Vowels in early English had different sounds than they do today, so during the time of the Saxons the word pygg would have been pronounced “pug.” But as the pronunciation of “y” changed from a “u” to an “i,” pygg eventually came to be pronounced about like “pig.” Perhaps coincidentally, the Old English word for pigs (the farm animal) was “picga,” with the Middle English word evolving into “pigge,” possibly because of the fact that the animals rolled around in pygg mud and dirt.

Over the next two hundred to three hundred years, as the English language evolved, the clay (pygg) and the animal (pigge) came to be pronounced the same, and Europeans slowly forgot that pygg once referred to the earthenware pots, jars and cups of yesteryear. So in the 19th century when English potters received requests for pygg banks, they started producing banks shaped like pigs. This clever -- albeit accidental -- visual pun appealed to customers and delighted children.

Early models had no hole in the bottom, so the pig had to be broken to get money out. Some people say that’s where we get the expression “breaking the bank,” but serious academics disagree. The idiom “break the bank” means to ruin one financially, or to exhaust one’s resources. The term is believed to originate in gambling, where it means that a player has won more than the banker (the house) can pay.

So that explains where the “pig” part came from, but how about the word “bank.” Way back when, the word “bank” originally meant the same thing as “bench.” You see, when money first started changing hands in Northern Italy, lenders did business in open markets, working over a table. These Medieval Venetian banks were set up in main squares by men who both changed and lent money. Their benches would be laden with currencies from the different trading countries. The Italian word for bench or counter is “banco” from which the English word “bank” is derived. (Some argue this is where the term “broke the bank” comes from. The Italian expression “banca rotta” means “broken bench,” with a broken bench possibly symbolizing that a money lender was out of business.)

I readily admit that this is probably much more than you ever wanted to know about piggy-banks. Like every other tradition, there are those today that maintain that piggy banks are not an effective tool in teaching children wise money-handling habits.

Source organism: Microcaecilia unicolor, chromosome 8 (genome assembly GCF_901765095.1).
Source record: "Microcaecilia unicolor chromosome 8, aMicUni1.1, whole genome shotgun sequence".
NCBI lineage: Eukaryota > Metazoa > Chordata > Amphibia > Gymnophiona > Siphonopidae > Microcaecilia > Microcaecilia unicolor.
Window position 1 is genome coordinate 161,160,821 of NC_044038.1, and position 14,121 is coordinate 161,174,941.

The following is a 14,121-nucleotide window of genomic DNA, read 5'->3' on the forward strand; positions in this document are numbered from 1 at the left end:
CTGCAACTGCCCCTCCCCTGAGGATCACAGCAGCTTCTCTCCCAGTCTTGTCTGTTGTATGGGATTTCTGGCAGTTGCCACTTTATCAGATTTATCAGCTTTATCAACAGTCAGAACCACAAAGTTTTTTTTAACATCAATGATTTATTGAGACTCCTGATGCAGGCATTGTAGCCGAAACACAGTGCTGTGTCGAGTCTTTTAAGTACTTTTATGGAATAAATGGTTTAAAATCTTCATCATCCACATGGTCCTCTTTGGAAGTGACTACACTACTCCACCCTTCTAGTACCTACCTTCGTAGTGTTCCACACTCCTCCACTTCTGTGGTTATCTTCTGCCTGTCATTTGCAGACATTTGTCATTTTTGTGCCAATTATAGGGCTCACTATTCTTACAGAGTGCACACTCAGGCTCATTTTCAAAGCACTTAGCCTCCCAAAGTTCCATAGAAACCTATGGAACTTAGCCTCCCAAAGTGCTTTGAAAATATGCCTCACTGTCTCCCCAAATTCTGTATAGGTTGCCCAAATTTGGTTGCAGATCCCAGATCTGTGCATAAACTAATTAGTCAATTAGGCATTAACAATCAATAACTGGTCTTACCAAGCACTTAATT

This is where I bow out...I was never a good money handler, but I can't blame it on my vintage piggy-bank who served me well.  I just never earned enough folding money to handle properly after piggy retired!

06 January, 2017


Even the most pragmatic and boringly practical among us, in moments of nostalgia, must confess to having done crazy things on a whim. Ironically, the realistic kind of people often romanticize about those moments in their lives where they followed their hearts and did things in the name of a craze, love or passion which they wouldn’t dream of doing now.

But an eccentric person, in the true sense of the word, is not one who follows his heart and does unusual stuff once in a while. Definition of the word is someone who deviates from an established or usual pattern or style and from conventional or accepted usage or conduct especially in odd or whimsical ways. Edith Sitwell says that geniuses and aristocrats are called eccentric because "they are entirely unafraid of and uninfluenced by the opinions and vagaries of the crowd."

Many of us wish we had courage and originality to be able to live life on our own terms. We may have creativity, but responsibilities and the fear of the consequences of non-conformity make us suppress that fantasy.

Psychological studies point towards certain signs of eccentricity. Some of these could be: a non-conforming attitude, idealistic, intense curiosity, happy obsession with hobbies, knowing very early in his or her childhood they are different from others, highly intelligent, opinionated and outspoken, unusual living or eating habits, not interested in the opinions or company of others, naughty sense of humour and being usually the eldest, or an only child.

Eccentricity is often associated with being unusually gifted. This could mean genius, intellectual giftedness, or creativity. The unusual behaviour could be an outward reflection of extraordinary intelligence, talent or passion. The minds of eccentrics are so original that they cannot conform to societal norms. Eccentricity is also believed to be associated with great wealth. Stories of wealthy business tycoons or celebrities with peculiar idiosyncrasies are legendary.

In this regard, U.S. president-elect Donald Trump, with his outrageous pronouncements, penchant for mistruths, disrespect and illusions of grandeur,  fits the "eccentric" bill perfectly.  Americans voted for The Donald because, down deep they saw a little of themselves in him.  In protest to the status quo in Washington, they made a statement by voting for change -- perhaps the most controversial and potentially dangerous change in political history, bringing with it a general increase in public aggression.  In was not as much a vote for Trump as it was a vote against Obama and his time in the Oval Office.